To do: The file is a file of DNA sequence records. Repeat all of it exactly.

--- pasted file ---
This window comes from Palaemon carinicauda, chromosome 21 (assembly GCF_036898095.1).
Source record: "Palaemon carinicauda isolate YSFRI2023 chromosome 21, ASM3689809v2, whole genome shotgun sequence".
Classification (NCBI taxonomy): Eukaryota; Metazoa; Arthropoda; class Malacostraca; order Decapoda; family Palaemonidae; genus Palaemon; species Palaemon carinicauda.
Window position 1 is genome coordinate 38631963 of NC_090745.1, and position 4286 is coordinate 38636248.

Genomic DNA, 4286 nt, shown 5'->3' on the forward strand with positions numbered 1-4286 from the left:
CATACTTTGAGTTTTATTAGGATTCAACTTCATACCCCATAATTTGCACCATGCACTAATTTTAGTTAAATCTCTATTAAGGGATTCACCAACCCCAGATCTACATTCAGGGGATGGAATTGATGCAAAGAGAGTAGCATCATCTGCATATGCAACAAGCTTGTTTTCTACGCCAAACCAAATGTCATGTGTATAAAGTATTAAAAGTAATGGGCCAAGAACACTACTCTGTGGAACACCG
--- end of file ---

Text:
This window comes from Palaemon carinicauda, chromosome 21 (assembly GCF_036898095.1).
Source record: "Palaemon carinicauda isolate YSFRI2023 chromosome 21, ASM3689809v2, whole genome shotgun sequence".
Classification (NCBI taxonomy): Eukaryota; Metazoa; Arthropoda; class Malacostraca; order Decapoda; family Palaemonidae; genus Palaemon; species Palaemon carinicauda.
Window position 1 is genome coordinate 38631963 of NC_090745.1, and position 4286 is coordinate 38636248.

Genomic DNA, 4286 nt, shown 5'->3' on the forward strand with positions numbered 1-4286 from the left:
CATACTTTGAGTTTTATTAGGATTCAACTTCATACCCCATAATTTGCACCATGCACTAATTTTAGTTAAATCTCTATTAAGGGATTCACCAACCCCAGATCTACATTCAGGGGATGGAATTGATGCAAAGAGAGTAGCATCATCTGCATATGCAACAAGCTTGTTTTCTACGCCAAACCAAATGTCATGTGTATAAAGTATTAAAAGTAATGGGCCAAGAACACTACTCTGTGGAACACCG